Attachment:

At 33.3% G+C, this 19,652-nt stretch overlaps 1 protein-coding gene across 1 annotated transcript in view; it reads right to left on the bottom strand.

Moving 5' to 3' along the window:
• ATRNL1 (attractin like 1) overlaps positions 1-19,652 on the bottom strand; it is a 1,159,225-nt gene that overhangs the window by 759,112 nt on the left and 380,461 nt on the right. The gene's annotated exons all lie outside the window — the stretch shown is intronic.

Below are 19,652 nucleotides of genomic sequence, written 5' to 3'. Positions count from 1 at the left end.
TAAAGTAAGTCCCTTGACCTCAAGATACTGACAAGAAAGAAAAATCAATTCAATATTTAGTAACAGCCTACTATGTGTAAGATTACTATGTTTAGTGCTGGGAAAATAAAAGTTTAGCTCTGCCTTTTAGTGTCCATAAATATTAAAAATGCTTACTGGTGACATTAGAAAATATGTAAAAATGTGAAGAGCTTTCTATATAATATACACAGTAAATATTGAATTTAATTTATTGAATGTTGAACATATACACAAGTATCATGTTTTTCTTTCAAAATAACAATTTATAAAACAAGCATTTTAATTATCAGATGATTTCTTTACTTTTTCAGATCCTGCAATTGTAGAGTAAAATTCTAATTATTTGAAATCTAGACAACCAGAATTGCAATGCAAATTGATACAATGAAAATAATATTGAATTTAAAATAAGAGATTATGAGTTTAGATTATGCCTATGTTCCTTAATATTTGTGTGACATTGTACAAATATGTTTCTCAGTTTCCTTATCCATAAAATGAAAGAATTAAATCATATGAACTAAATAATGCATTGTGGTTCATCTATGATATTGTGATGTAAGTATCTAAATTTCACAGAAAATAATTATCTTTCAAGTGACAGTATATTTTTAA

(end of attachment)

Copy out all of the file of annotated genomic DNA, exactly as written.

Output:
At 33.3% G+C, this 19,652-nt stretch overlaps 1 protein-coding gene across 1 annotated transcript in view; it reads right to left on the bottom strand.

Moving 5' to 3' along the window:
• ATRNL1 (attractin like 1) overlaps positions 1-19,652 on the bottom strand; it is a 1,159,225-nt gene that overhangs the window by 759,112 nt on the left and 380,461 nt on the right. The gene's annotated exons all lie outside the window — the stretch shown is intronic.

Below are 19,652 nucleotides of genomic sequence, written 5' to 3'. Positions count from 1 at the left end.
TAAAGTAAGTCCCTTGACCTCAAGATACTGACAAGAAAGAAAAATCAATTCAATATTTAGTAACAGCCTACTATGTGTAAGATTACTATGTTTAGTGCTGGGAAAATAAAAGTTTAGCTCTGCCTTTTAGTGTCCATAAATATTAAAAATGCTTACTGGTGACATTAGAAAATATGTAAAAATGTGAAGAGCTTTCTATATAATATACACAGTAAATATTGAATTTAATTTATTGAATGTTGAACATATACACAAGTATCATGTTTTTCTTTCAAAATAACAATTTATAAAACAAGCATTTTAATTATCAGATGATTTCTTTACTTTTTCAGATCCTGCAATTGTAGAGTAAAATTCTAATTATTTGAAATCTAGACAACCAGAATTGCAATGCAAATTGATACAATGAAAATAATATTGAATTTAAAATAAGAGATTATGAGTTTAGATTATGCCTATGTTCCTTAATATTTGTGTGACATTGTACAAATATGTTTCTCAGTTTCCTTATCCATAAAATGAAAGAATTAAATCATATGAACTAAATAATGCATTGTGGTTCATCTATGATATTGTGATGTAAGTATCTAAATTTCACAGAAAATAATTATCTTTCAAGTGACAGTATATTTTTAA